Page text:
In all of our briefings, our authors aim to make a reasonable case and supply the facts and referencing to support the argument made. But some briefings make a more controversial case than others. We consider this one of our more controversial briefings.
Most surveys of global opinion suggest that Barack Obama is the world’s preferred candidate to replace George W Bush. This has led many observers to believe that a victory for Barack Obama will largely end the anti-Americanism of recent years. The reality is more complicated.
Any new President has an opportunity to begin restoring America’s standing in the world
Whoever is elected on Tuesday 4th November 2008 most of the world – rightly or wrongly - will be glad to see George W Bush’s presidency come to its end. His international approval ratings are very poor. Any new President will have an opportunity to give America a fresh start. John McCain’s differences with the Bush administration on environmental policies, Guantanamo Bay and aggressive interrogation techniques such as waterboarding make him better placed than almost any other Republican to appeal to fairer-minded international citizens.
Barack Obama is in a particularly strong position to challenge anti-Americanism
But it is the election of Senator Barack Obama that is likely to have the most electric effect on world opinion (at least in the short-run). Opinion surveys suggest that the Democrat nominee is the favoured choice of the average citizen in nations across the world, especially Europe. His opposition to the Iraq war, his support for multilateral institutions like the UN and his sophisticated speaking style will appeal to many of the people who have been the loudest critics of George W Bush. The election of America’s first black President will also have a dramatic effect. This has even been acknowledged by Senator Obama’s political opponents. Mike Gerson, for example - former chief speechwriter to President George W Bush, has talked of the “dramatic” power of President Obama’s election.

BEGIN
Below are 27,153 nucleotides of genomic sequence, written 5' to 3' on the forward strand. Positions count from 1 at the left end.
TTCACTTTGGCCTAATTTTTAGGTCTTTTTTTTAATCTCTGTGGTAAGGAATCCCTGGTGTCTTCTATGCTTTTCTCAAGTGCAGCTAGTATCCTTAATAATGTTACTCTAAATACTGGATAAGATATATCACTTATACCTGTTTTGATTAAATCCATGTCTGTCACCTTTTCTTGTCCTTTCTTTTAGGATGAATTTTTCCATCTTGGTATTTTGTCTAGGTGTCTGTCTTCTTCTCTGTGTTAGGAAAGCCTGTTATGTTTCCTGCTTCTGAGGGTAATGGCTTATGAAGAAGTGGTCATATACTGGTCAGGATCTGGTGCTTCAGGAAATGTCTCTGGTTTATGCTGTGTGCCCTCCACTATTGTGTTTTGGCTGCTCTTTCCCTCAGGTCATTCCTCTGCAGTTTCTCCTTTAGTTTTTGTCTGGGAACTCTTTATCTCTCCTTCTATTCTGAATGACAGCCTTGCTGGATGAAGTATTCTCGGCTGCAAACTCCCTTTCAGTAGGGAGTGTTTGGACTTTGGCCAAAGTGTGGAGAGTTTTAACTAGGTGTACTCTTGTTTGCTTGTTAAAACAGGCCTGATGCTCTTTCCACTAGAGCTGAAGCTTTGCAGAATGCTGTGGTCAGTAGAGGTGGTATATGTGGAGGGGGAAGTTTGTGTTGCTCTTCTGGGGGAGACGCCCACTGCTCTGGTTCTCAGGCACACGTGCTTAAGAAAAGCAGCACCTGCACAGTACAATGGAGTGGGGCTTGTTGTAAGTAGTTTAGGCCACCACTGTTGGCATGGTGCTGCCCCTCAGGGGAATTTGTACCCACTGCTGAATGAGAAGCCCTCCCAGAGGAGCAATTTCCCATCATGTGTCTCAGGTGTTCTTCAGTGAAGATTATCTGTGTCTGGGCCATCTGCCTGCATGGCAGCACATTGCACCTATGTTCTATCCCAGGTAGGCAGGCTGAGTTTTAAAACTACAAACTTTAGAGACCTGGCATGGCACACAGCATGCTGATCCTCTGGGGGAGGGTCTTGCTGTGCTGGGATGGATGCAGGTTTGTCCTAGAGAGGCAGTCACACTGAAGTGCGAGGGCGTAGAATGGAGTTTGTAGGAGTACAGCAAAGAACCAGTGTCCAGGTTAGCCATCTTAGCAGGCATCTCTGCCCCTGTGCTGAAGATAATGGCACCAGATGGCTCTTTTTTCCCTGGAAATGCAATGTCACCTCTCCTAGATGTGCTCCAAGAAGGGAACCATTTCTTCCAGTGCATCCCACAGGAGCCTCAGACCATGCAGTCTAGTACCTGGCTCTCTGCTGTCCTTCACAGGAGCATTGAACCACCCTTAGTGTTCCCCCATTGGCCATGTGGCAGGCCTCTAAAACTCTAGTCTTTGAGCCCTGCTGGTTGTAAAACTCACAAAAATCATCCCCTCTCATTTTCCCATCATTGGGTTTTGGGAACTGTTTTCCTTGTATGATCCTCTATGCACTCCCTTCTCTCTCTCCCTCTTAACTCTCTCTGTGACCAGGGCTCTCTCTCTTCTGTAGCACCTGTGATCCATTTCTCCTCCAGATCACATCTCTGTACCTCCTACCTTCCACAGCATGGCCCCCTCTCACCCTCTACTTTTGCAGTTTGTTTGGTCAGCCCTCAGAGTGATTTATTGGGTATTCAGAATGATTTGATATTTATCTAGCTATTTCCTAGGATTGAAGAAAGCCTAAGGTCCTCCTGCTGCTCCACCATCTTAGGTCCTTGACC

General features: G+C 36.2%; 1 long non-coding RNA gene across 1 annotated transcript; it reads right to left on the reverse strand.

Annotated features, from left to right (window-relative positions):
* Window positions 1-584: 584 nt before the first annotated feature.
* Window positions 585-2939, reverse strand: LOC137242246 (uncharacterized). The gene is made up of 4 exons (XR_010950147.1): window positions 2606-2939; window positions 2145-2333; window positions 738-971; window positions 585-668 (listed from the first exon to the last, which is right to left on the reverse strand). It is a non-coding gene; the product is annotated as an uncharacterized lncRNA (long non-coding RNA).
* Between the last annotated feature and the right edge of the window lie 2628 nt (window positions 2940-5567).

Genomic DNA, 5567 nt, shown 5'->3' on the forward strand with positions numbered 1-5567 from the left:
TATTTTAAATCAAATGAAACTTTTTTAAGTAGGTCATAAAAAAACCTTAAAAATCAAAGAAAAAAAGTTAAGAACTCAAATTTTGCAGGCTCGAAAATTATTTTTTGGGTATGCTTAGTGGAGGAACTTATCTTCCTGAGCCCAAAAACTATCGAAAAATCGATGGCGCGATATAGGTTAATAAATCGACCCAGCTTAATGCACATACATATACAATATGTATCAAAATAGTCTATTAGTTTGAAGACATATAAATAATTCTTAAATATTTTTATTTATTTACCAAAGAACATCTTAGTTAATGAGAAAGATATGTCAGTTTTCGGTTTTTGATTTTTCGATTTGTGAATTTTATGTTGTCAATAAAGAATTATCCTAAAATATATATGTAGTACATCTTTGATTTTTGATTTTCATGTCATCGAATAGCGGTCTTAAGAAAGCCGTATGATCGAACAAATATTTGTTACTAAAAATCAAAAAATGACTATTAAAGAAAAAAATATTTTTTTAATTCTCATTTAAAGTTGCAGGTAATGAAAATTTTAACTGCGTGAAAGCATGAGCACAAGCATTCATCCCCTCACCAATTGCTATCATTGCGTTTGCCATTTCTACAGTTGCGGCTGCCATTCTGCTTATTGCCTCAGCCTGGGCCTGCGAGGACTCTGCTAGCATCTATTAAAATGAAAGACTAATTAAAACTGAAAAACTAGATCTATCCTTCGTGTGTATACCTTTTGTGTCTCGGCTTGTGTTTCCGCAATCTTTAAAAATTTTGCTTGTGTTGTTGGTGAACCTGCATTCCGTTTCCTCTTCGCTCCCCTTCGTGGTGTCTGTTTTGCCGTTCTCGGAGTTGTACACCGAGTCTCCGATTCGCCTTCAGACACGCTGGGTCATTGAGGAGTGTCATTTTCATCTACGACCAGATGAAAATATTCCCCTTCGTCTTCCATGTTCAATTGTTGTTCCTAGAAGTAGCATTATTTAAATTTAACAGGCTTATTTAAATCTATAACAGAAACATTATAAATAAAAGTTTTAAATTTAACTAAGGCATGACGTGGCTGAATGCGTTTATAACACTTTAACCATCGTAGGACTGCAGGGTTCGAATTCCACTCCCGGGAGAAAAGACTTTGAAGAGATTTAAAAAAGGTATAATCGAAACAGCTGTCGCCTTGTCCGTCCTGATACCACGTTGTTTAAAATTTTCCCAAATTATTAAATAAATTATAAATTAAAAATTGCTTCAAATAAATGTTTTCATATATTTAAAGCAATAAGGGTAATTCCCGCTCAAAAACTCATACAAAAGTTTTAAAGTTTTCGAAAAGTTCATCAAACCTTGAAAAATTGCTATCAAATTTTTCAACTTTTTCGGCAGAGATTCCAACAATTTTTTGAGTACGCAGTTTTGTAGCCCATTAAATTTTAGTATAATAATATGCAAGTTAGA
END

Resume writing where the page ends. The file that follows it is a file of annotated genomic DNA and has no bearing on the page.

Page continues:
But anti-Americanism did not begin with George W Bush and it wouldn’t end with Barack Obama in the White House
The attacks of 9/11 were the ugliest and bloodiest ever manifestation of anti-Americanism. They may have happened when George W Bush was in the White House but they were planned when President Clinton was Commander-in-Chief. They were executed when Bush was still promising a humbler, less interventionist foreign policy. Although most of the world grieved with America in the weeks after 9/11, many of its critics rejoiced. Le Monde did publish the headline ‘We Are All Americans’ after 11 September 2001 but noted in the text below: “[T]he reality is perhaps also that of an America whose own cynicism has caught up with [it]”. The US Ambassador to London was reduced to tears after a hostile BBC Television audience attempted to blame American foreign policy for the attacks on Washington and New York. Anti-Americanism was alive and kicking before the invasions of either Afghanistan and Iraq.